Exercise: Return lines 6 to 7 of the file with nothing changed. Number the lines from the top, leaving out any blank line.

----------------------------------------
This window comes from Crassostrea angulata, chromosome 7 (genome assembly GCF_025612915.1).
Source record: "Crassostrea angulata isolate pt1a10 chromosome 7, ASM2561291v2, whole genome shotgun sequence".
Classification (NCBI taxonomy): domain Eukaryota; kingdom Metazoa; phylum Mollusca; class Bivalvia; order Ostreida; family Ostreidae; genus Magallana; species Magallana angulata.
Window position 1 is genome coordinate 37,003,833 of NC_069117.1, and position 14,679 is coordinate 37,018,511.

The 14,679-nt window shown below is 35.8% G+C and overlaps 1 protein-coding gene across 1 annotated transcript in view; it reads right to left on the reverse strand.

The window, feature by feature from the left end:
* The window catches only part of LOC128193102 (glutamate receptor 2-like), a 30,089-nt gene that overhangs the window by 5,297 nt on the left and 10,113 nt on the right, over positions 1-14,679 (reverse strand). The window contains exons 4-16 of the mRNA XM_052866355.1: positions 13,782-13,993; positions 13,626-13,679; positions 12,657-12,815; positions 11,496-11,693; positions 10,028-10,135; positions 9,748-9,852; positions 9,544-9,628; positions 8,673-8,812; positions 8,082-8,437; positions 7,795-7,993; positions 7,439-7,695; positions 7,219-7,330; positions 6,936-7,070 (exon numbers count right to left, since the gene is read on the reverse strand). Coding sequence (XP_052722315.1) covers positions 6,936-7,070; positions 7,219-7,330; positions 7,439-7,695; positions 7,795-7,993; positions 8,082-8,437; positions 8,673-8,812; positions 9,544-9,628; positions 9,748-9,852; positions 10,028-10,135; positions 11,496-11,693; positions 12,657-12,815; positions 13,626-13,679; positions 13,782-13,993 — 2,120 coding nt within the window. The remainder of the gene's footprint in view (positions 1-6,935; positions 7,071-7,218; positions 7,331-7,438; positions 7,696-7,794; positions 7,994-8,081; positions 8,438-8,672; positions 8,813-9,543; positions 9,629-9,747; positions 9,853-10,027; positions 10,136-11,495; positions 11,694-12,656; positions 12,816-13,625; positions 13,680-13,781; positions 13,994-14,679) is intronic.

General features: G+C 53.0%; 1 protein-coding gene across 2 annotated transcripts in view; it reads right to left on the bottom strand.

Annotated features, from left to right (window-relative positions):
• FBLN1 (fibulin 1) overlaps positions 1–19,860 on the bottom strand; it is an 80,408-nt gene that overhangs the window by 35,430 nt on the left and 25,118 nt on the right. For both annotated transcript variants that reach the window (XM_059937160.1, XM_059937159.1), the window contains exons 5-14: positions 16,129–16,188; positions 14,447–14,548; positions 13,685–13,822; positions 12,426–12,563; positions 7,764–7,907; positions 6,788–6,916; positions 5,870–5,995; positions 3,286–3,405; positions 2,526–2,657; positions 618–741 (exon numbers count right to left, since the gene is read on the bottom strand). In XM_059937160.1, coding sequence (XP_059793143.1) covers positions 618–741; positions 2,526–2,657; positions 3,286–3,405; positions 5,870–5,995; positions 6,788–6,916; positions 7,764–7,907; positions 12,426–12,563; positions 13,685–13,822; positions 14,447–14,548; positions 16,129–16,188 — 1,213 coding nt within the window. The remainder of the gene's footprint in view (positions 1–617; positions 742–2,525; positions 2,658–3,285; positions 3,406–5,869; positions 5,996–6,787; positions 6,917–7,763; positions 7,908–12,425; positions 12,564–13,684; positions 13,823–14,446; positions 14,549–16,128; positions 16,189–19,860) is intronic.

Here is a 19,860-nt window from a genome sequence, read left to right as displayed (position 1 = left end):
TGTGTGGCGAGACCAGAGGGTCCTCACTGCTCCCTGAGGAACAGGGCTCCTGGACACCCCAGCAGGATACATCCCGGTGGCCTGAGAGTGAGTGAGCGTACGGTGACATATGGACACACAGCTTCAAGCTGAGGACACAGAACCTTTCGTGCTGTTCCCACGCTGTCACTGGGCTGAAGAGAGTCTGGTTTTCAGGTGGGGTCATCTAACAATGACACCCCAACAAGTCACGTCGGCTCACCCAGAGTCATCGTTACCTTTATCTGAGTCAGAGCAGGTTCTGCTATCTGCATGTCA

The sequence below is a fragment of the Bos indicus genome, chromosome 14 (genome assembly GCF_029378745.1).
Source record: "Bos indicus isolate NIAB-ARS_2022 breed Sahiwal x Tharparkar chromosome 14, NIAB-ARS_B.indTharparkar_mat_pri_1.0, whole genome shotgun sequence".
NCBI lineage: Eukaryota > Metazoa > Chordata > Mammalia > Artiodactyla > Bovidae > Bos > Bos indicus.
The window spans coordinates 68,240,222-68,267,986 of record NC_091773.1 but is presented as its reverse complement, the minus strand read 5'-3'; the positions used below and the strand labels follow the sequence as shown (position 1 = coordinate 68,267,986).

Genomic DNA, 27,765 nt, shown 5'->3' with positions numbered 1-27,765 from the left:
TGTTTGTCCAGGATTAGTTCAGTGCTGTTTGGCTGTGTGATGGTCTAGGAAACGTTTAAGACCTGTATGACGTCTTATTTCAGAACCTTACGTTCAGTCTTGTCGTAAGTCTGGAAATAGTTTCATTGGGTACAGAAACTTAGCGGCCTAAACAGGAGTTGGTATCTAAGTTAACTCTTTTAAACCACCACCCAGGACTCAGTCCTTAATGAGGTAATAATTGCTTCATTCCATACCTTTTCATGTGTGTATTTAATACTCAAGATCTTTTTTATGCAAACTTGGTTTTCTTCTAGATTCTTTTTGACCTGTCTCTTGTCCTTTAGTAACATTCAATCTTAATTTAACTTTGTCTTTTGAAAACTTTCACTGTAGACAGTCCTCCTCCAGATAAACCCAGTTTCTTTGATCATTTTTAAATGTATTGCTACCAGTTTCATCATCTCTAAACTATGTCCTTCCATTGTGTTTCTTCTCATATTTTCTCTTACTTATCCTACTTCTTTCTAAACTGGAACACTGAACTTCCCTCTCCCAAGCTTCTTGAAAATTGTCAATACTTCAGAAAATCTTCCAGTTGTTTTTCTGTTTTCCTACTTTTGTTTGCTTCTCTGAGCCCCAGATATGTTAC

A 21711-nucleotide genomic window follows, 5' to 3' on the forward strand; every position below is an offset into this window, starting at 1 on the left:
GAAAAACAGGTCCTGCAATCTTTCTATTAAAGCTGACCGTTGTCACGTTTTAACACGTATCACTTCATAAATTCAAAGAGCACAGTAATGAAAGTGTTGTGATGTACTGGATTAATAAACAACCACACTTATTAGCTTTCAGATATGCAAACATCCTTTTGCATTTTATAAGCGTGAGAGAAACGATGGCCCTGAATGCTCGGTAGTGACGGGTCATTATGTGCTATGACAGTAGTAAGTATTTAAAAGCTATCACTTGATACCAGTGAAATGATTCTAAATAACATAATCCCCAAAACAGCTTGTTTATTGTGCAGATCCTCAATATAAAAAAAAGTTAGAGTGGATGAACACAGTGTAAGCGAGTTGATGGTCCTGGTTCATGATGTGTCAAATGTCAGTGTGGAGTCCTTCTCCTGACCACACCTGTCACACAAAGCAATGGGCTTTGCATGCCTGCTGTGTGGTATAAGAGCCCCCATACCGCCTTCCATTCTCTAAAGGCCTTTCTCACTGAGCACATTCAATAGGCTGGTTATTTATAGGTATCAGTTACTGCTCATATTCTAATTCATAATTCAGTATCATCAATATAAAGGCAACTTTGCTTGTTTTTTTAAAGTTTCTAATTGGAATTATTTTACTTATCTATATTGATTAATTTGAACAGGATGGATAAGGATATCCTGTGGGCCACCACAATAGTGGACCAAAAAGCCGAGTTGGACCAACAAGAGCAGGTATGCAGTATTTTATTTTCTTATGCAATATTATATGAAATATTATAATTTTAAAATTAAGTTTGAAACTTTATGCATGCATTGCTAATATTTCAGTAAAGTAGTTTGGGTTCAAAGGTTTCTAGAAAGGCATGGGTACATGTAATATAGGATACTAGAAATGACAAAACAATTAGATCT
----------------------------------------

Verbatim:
The window, feature by feature from the left end:
* The window catches only part of LOC128193102 (glutamate receptor 2-like), a 30,089-nt gene that overhangs the window by 5,297 nt on the left and 10,113 nt on the right, over positions 1-14,679 (reverse strand). The window contains exons 4-16 of the mRNA XM_052866355.1: positions 13,782-13,993; positions 13,626-13,679; positions 12,657-12,815; positions 11,496-11,693; positions 10,028-10,135; positions 9,748-9,852; positions 9,544-9,628; positions 8,673-8,812; positions 8,082-8,437; positions 7,795-7,993; positions 7,439-7,695; positions 7,219-7,330; positions 6,936-7,070 (exon numbers count right to left, since the gene is read on the reverse strand). Coding sequence (XP_052722315.1) covers positions 6,936-7,070; positions 7,219-7,330; positions 7,439-7,695; positions 7,795-7,993; positions 8,082-8,437; positions 8,673-8,812; positions 9,544-9,628; positions 9,748-9,852; positions 10,028-10,135; positions 11,496-11,693; positions 12,657-12,815; positions 13,626-13,679; positions 13,782-13,993 — 2,120 coding nt within the window. The remainder of the gene's footprint in view (positions 1-6,935; positions 7,071-7,218; positions 7,331-7,438; positions 7,696-7,794; positions 7,994-8,081; positions 8,438-8,672; positions 8,813-9,543; positions 9,629-9,747; positions 9,853-10,027; positions 10,136-11,495; positions 11,694-12,656; positions 12,816-13,625; positions 13,680-13,781; positions 13,994-14,679) is intronic.